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Montevideo, May 24th 2024 - 22:27 UTC

 

 

Uruguayan workers strike against Government's pension reform proposal approved by Parliament

Wednesday, April 26th 2023 - 10:38 UTC
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The reform was described as “necessary” and “solidary” by Lacalle Pou, who has emphasized its approval as one of the top priorities of his presidency The reform was described as “necessary” and “solidary” by Lacalle Pou, who has emphasized its approval as one of the top priorities of his presidency

Uruguayan workers took to the streets on Tuesday as part of a general strike called by the PIT-CNT labor federation to express their rejection of the government's proposed pension reform, which they see as “socially inefficient” and “against the people.” The Uruguayan Chamber of Representatives approved the legislation on Tuesday evening after a “marathon” session.

The day was marked by the vote in the Senate on the bill promoted by President Luis Lacalle Pou's administration. The little movement on the streets of Montevideo, the Uruguayan capital, with schools, banks, and public offices closed, was noteworthy. Workers from areas such as transportation, health, education, public offices, and banking joined the 24-hour strike, with flags and banners, gathering around the Legislative Palace, where the PIT-CNT called for a massive “No to the pension reform” demonstration.

During the rally, representatives of social organizations such as the Federation of University Students and the National Organization of Pensioners and Retirees gave speeches, culminating in a speech by labor federation spokesperson Sergio Sommaruga, who emphasized the reasons for rejecting the bill. ”This reform is not for the people but against the people (...), it is neither fair nor democratic, nor is it in any way solidary, but furthermore, it is socially inefficient,“ he emphasized. Sommaruga questioned whether it was reasonable to support a reform that forces the ”vast majority“ to ”work their backs off until they are 65 years old” in order to retire.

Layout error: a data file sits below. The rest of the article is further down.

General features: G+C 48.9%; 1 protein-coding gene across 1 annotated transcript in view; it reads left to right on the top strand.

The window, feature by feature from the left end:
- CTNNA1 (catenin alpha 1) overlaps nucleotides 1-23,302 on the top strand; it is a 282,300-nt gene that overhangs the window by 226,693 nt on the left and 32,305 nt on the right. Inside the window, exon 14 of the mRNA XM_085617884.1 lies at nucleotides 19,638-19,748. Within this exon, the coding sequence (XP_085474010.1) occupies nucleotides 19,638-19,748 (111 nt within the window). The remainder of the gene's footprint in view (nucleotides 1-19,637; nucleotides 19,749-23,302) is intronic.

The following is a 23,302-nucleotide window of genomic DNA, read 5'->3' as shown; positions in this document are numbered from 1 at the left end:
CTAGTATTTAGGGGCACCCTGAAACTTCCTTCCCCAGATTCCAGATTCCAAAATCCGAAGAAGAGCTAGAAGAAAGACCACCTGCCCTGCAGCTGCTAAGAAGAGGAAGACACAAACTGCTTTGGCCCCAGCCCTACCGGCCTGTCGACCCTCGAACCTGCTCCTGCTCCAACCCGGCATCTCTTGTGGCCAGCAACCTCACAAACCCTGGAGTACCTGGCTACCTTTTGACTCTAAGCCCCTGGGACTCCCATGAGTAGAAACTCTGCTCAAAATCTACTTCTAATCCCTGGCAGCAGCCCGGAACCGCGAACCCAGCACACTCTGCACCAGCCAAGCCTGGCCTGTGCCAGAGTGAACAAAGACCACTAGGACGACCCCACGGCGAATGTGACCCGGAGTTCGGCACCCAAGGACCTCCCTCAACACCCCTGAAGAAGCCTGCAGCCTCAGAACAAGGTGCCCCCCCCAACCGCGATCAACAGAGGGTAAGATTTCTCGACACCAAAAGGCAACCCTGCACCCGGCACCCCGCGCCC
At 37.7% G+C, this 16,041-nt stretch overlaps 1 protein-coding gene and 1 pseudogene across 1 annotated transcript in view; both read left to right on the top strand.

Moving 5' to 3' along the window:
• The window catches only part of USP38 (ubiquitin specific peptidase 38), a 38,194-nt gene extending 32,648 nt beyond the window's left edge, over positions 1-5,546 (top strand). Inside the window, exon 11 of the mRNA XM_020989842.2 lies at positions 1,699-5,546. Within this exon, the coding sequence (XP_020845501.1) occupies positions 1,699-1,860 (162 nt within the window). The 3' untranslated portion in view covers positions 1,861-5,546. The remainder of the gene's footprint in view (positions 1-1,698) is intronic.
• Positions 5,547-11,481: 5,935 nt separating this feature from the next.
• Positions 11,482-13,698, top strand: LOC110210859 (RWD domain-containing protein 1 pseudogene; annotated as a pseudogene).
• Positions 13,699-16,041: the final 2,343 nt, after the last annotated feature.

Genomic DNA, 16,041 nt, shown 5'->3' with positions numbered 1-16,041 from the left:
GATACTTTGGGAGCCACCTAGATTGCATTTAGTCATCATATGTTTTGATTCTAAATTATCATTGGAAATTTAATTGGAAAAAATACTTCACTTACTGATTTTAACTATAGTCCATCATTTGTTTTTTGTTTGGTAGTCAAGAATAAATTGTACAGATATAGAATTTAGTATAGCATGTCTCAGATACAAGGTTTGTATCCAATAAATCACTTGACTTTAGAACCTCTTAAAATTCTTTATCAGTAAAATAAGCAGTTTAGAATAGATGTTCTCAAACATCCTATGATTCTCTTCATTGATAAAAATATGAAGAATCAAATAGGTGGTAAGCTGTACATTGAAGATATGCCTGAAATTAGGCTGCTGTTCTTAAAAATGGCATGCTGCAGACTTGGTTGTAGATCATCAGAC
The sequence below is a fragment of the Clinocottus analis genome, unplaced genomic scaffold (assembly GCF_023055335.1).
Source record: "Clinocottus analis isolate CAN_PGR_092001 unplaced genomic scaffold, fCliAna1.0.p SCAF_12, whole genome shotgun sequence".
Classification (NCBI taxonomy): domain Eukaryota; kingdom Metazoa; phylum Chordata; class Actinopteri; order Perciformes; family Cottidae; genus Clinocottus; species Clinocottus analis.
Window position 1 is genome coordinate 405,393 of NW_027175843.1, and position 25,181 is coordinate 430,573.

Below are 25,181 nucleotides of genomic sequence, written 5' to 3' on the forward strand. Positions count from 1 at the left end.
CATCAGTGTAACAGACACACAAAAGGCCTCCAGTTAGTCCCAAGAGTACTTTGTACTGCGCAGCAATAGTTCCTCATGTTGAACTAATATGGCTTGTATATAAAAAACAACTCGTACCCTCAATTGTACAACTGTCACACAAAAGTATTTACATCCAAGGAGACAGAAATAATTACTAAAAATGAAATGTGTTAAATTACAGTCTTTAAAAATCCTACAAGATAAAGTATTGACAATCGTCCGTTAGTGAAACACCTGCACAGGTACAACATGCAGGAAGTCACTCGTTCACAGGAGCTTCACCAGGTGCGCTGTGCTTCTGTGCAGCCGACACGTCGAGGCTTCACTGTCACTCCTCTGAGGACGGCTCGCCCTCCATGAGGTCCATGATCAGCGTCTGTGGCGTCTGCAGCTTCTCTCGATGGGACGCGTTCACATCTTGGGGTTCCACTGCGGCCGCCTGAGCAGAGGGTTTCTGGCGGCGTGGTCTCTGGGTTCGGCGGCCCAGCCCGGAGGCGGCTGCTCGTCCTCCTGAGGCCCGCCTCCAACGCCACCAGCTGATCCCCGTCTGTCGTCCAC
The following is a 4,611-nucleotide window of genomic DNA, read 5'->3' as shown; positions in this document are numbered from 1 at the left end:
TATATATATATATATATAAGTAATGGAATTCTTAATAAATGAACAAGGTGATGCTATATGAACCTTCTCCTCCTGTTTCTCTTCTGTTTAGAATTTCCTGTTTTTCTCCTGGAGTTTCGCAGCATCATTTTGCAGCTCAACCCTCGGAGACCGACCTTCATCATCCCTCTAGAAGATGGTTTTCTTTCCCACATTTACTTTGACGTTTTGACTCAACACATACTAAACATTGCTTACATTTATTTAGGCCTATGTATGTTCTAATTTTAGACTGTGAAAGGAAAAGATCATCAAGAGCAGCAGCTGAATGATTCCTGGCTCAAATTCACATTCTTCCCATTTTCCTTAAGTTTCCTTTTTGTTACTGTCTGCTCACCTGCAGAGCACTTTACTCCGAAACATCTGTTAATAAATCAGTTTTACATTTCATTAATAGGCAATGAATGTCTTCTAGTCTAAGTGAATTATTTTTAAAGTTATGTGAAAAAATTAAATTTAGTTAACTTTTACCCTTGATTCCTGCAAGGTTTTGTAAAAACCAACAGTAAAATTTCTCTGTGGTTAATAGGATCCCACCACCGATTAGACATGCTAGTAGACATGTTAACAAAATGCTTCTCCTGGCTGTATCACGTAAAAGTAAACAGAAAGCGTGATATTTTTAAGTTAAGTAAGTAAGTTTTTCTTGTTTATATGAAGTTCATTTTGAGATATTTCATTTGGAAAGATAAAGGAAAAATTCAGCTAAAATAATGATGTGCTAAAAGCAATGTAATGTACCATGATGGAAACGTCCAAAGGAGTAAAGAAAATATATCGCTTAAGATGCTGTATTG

“Is it okay for the country to give workers more years of work and exploitation after a lifetime of work? Does this make our society fairer? No, of course not,” said Sommaruga, who also indicated that the government's proposal “will exacerbate the problem of youth unemployment” by slowing down labor replacement. Sommaruga also criticized Pension Fund Administrators (AFAPs), which he said “already take $1.2 billion a year” and will benefit even more by managing future pension funds under the new law. He stressed that the government based its initiative on listening to “a privileged minority.”

“They forget that there are conditions in this country to think about another pension reform, but of course, that doesn't punish those at the bottom,” said Sommaruga, who also pointed out that raising the retirement age from 60 to a maximum of 65 years takes “away workers' time to enjoy life.” This afternoon, lawmakers began voting on the bill's provisions, which received initial approval but underwent modifications due to differences within the governing coalition.

The reform, created with the approval of a Social Security Expert Committee, was described as “necessary” and “solidary” by Lacalle Pou, who has emphasized its approval as one of the top priorities of his presidency. However, it is not supported by either the leftist opposition coalition Frente Amplio, which governed from 2005 to 2020, or the unions. It was also a long-debated issue within the government coalition of center-right parties that caused tensions and divisions.

Categories: Politics, Uruguay.

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